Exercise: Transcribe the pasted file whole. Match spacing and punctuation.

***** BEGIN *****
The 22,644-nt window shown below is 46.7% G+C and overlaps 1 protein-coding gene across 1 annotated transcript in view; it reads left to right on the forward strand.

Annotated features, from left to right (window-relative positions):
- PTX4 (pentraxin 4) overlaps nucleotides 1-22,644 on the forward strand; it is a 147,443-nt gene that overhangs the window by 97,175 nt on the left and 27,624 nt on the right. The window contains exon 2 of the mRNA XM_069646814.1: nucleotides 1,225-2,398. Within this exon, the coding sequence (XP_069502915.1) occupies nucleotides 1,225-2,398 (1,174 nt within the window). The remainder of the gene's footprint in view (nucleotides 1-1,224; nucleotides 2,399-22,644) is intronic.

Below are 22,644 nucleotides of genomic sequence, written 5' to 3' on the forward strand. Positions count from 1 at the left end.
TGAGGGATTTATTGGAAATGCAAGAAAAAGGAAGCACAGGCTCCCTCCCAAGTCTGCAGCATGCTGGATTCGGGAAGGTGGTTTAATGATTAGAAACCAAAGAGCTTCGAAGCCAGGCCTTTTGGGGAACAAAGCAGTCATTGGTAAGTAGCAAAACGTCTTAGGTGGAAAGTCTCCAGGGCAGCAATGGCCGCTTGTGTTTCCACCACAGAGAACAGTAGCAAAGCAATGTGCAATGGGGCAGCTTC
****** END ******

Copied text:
The 22,644-nt window shown below is 46.7% G+C and overlaps 1 protein-coding gene across 1 annotated transcript in view; it reads left to right on the forward strand.

Annotated features, from left to right (window-relative positions):
- PTX4 (pentraxin 4) overlaps nucleotides 1-22,644 on the forward strand; it is a 147,443-nt gene that overhangs the window by 97,175 nt on the left and 27,624 nt on the right. The window contains exon 2 of the mRNA XM_069646814.1: nucleotides 1,225-2,398. Within this exon, the coding sequence (XP_069502915.1) occupies nucleotides 1,225-2,398 (1,174 nt within the window). The remainder of the gene's footprint in view (nucleotides 1-1,224; nucleotides 2,399-22,644) is intronic.

Below are 22,644 nucleotides of genomic sequence, written 5' to 3' on the forward strand. Positions count from 1 at the left end.
TGAGGGATTTATTGGAAATGCAAGAAAAAGGAAGCACAGGCTCCCTCCCAAGTCTGCAGCATGCTGGATTCGGGAAGGTGGTTTAATGATTAGAAACCAAAGAGCTTCGAAGCCAGGCCTTTTGGGGAACAAAGCAGTCATTGGTAAGTAGCAAAACGTCTTAGGTGGAAAGTCTCCAGGGCAGCAATGGCCGCTTGTGTTTCCACCACAGAGAACAGTAGCAAAGCAATGTGCAATGGGGCAGCTTC